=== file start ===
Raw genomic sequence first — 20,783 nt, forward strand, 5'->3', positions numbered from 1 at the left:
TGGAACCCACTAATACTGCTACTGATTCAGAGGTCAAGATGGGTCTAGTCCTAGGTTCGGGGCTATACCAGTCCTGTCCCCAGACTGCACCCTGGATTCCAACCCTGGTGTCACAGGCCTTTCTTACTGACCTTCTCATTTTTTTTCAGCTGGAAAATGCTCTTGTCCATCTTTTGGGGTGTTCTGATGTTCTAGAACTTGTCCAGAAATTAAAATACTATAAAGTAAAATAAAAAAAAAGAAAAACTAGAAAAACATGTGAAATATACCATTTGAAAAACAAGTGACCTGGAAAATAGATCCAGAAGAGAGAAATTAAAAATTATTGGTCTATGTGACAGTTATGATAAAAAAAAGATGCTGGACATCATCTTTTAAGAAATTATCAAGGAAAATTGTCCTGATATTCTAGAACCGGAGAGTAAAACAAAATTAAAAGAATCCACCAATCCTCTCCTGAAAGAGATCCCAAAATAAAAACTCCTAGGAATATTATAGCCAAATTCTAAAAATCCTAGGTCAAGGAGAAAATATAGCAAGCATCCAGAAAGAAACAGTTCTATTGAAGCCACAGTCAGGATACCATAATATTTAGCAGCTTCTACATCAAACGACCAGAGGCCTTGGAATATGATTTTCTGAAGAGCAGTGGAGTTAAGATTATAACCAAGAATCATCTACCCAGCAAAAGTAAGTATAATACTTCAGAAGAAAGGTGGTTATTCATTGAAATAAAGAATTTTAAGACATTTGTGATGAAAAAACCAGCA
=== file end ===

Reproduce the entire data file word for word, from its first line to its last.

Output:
Raw genomic sequence first — 20,783 nt, forward strand, 5'->3', positions numbered from 1 at the left:
TGGAACCCACTAATACTGCTACTGATTCAGAGGTCAAGATGGGTCTAGTCCTAGGTTCGGGGCTATACCAGTCCTGTCCCCAGACTGCACCCTGGATTCCAACCCTGGTGTCACAGGCCTTTCTTACTGACCTTCTCATTTTTTTTCAGCTGGAAAATGCTCTTGTCCATCTTTTGGGGTGTTCTGATGTTCTAGAACTTGTCCAGAAATTAAAATACTATAAAGTAAAATAAAAAAAAAGAAAAACTAGAAAAACATGTGAAATATACCATTTGAAAAACAAGTGACCTGGAAAATAGATCCAGAAGAGAGAAATTAAAAATTATTGGTCTATGTGACAGTTATGATAAAAAAAAGATGCTGGACATCATCTTTTAAGAAATTATCAAGGAAAATTGTCCTGATATTCTAGAACCGGAGAGTAAAACAAAATTAAAAGAATCCACCAATCCTCTCCTGAAAGAGATCCCAAAATAAAAACTCCTAGGAATATTATAGCCAAATTCTAAAAATCCTAGGTCAAGGAGAAAATATAGCAAGCATCCAGAAAGAAACAGTTCTATTGAAGCCACAGTCAGGATACCATAATATTTAGCAGCTTCTACATCAAACGACCAGAGGCCTTGGAATATGATTTTCTGAAGAGCAGTGGAGTTAAGATTATAACCAAGAATCATCTACCCAGCAAAAGTAAGTATAATACTTCAGAAGAAAGGTGGTTATTCATTGAAATAAAGAATTTTAAGACATTTGTGATGAAAAAACCAGCA